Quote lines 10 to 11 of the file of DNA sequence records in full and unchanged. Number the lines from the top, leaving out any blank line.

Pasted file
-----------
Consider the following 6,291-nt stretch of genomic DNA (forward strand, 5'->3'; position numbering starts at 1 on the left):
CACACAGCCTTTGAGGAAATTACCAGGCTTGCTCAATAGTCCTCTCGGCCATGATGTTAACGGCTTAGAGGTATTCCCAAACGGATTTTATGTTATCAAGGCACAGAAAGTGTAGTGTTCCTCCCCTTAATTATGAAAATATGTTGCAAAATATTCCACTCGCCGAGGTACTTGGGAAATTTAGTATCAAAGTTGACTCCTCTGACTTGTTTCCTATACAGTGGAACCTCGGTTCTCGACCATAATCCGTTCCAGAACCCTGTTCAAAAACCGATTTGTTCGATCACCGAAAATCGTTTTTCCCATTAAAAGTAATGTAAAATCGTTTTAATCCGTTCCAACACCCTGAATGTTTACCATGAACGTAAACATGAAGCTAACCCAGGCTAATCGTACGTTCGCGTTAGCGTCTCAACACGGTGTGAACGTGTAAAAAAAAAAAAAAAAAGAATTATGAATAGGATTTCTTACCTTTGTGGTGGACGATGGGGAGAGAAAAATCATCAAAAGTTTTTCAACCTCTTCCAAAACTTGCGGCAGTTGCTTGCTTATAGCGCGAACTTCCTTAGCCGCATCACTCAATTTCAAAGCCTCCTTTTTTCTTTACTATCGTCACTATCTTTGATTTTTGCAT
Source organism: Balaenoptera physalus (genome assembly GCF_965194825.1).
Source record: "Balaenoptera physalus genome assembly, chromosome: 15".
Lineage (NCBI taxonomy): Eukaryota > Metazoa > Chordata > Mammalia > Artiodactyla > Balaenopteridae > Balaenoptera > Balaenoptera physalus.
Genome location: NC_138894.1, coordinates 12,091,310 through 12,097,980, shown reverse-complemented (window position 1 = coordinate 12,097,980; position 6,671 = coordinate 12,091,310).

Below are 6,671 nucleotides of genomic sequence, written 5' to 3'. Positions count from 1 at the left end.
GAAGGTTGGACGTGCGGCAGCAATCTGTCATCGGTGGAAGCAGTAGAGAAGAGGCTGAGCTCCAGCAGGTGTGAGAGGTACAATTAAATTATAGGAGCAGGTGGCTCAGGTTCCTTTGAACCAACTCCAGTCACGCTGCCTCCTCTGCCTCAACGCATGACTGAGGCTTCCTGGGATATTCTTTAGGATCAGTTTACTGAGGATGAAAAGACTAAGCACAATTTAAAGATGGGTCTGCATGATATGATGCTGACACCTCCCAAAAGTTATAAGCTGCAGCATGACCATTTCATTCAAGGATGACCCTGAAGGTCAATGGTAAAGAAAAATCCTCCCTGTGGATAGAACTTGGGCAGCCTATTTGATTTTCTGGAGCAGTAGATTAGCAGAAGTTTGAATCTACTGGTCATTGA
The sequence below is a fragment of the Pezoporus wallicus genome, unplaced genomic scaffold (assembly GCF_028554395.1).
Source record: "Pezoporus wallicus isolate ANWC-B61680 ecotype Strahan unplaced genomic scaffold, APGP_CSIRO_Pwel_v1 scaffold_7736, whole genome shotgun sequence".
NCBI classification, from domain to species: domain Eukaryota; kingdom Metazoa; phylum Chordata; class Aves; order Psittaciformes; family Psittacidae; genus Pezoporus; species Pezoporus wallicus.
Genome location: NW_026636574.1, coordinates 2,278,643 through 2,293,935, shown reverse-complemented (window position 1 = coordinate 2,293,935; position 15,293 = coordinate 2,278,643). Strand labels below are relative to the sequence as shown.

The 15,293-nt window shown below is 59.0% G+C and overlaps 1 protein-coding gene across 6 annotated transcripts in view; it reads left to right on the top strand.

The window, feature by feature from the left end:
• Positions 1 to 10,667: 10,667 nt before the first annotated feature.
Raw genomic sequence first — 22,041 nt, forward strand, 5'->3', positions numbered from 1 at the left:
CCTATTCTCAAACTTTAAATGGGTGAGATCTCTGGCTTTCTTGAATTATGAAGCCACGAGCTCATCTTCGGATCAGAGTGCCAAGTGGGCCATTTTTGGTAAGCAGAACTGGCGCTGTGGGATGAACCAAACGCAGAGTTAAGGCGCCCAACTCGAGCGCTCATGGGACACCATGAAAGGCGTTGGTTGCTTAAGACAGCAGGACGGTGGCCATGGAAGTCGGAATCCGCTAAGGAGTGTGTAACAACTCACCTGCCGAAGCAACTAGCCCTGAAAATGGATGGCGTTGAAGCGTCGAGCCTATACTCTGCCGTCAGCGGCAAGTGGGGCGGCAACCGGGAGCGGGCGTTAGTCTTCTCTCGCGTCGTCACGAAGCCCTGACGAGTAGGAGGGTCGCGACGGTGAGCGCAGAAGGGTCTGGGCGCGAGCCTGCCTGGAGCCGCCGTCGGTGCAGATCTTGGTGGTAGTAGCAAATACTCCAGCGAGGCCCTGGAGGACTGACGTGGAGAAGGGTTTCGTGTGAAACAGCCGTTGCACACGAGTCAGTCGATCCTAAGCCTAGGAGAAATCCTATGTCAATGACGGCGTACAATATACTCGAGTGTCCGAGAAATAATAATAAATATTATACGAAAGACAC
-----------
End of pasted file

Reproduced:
Source record: "Pezoporus wallicus isolate ANWC-B61680 ecotype Strahan unplaced genomic scaffold, APGP_CSIRO_Pwel_v1 scaffold_7736, whole genome shotgun sequence".
NCBI classification, from domain to species: domain Eukaryota; kingdom Metazoa; phylum Chordata; class Aves; order Psittaciformes; family Psittacidae; genus Pezoporus; species Pezoporus wallicus.